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The Return of the Bonin Islands Back to Japan in 1968

Published: Thursday, 20 March 2014 Written by Bernard Punzalan

For those of you who have been up to par with reading my previous vignettes of the historical Bonin Islands (now known as the Ogasawara Islands) and the descendants of Maria Castro delos Santos, this week's highlight is my recent treasure hunt dig. Just this past Sunday (March 16, 2014), my wife and I stopped by a Saint Vincent de Paul second hand store and I scored a copy of the July 1968 edition of the National Geographic magazine for a whopping thirty-two cents!

I hope to someday write a book from a Chamorro perspective about all this.

National Geographic, July 1968

Short Chamorro History Version of the Bonin Islands

There is archaeological evidence that supports some type of pre-historical relationship between the Mariana Islands and the Bonin Islands. (Click here to read more about this.)

However, within written history, the Bonin Islands were uninhabited until around 1830 when a group of people from various nationalities and ethnicities (British, American, Italian, Portuguese, Chamorro, Carolinian, Hawaiian Tahitian, etc) colonized those islands.

History of the Bonin Islands Book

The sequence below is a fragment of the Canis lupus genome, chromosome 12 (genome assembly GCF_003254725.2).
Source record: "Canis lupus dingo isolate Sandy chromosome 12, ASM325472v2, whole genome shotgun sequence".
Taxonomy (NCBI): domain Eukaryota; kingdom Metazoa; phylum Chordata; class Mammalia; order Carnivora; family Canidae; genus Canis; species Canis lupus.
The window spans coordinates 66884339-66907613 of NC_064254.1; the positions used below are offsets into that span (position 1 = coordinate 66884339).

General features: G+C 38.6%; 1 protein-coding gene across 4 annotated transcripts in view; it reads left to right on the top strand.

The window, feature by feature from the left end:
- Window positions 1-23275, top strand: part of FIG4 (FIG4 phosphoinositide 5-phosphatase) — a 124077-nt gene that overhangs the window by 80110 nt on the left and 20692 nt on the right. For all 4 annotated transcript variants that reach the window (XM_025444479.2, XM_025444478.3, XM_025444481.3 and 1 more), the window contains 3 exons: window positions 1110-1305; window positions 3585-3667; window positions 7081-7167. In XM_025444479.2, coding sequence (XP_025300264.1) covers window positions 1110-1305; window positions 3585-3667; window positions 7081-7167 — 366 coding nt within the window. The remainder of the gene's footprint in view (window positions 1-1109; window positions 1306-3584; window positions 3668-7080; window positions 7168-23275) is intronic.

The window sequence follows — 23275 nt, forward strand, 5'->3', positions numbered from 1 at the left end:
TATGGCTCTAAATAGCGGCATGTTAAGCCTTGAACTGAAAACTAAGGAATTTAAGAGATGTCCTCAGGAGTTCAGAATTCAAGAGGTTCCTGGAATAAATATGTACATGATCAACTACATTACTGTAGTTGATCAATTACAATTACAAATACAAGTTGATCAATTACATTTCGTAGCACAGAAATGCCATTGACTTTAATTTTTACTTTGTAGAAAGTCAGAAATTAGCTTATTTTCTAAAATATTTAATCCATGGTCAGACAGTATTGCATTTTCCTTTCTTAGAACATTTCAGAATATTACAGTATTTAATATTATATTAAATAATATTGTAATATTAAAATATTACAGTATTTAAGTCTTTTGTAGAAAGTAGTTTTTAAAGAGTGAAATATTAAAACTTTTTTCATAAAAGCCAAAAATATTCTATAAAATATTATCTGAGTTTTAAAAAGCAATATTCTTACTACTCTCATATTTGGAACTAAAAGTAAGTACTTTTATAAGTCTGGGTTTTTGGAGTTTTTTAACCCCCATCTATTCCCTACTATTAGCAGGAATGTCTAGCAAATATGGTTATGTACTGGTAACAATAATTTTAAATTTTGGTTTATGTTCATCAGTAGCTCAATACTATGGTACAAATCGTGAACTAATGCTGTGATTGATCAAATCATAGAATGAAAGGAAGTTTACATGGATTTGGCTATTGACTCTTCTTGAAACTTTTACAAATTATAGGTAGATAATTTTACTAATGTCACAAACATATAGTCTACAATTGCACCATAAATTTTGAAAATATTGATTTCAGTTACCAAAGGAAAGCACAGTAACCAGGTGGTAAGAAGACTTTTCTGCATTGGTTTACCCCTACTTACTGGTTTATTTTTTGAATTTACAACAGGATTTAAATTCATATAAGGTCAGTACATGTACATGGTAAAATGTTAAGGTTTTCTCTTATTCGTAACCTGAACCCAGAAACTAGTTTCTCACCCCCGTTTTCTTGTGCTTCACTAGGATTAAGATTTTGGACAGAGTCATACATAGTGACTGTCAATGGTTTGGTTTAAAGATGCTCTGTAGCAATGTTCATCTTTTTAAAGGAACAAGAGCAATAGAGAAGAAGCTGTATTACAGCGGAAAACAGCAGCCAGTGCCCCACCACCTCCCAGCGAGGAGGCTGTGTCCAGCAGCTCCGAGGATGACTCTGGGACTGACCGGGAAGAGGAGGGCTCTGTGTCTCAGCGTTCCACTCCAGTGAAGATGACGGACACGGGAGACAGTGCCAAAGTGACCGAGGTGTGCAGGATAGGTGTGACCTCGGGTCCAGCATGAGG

In 1843, Maria Castro de los Santos, a Chamorro-Spanish young girl, left Guam with her aunt Joaquina de la Cruz and Richard Millinchamp to go to the Bonins. Maria subsequently became the matriarch of the Savory and Mazarro families of the Bonins, for which some of her descendants remain residents to this very day. (Click here to read more about this.)

Claims of sovereignty over the islands varied between Japan, Britain, and the United States. Historical sovereignty during the islands occupation went from the British to the U.S., then to Japan, back to U.S. from World War II, and then the return of the Bonin Islands back to Japan in 1968, which is the gist of the National Geographic article. (Click here to read more about this.)

Prior to Japan's official annexation of the Bonin Islands in 1876, the Islands served as a logistical pitstop for whalers and some naval ships.

This is quite a fascinating story linked to Chamorro identity and people who were torn and separated from being forced by sovereign powers and political decisions, resulting in a hard choice between family, loss of home, and citizenship preference among other things. Some descendants stayed while other families departed to make Guam or the United States their new home.

On a positive note, these families gather for a reunion normally held in Las Vegas, Nevada just about every year. In addition, from some of you following these vignettes I have also been in contact with some of the descendants, and also professors who have written books or manuscripts about the islands, people, culture and language.

Through the help and generosity of Dr. John Wick, M.D., (married to Elsie Savory) he provided a copy of the rare "Geneological Chart: Bonin Islands to December 1967 (with pertinent historical notes)," compiled by Lieutenant Commander Dale Johnson, for the Chamorro Roots Genealogy Project.

1967 Geneology Chart (LCDR Johnson)

 

I have also had the opportunity via a telephone call to talk with Lorenzo "Larry" Concepcion Cruz (Manggåfan Fungo) who is married to Gail Savory (descendant of Nathaniel Savory and Maria Castro Santos). Sidebar: Larry is a veteran and one of the founding members of the National Organization of Chamorro Veterans in America (NOCVA).

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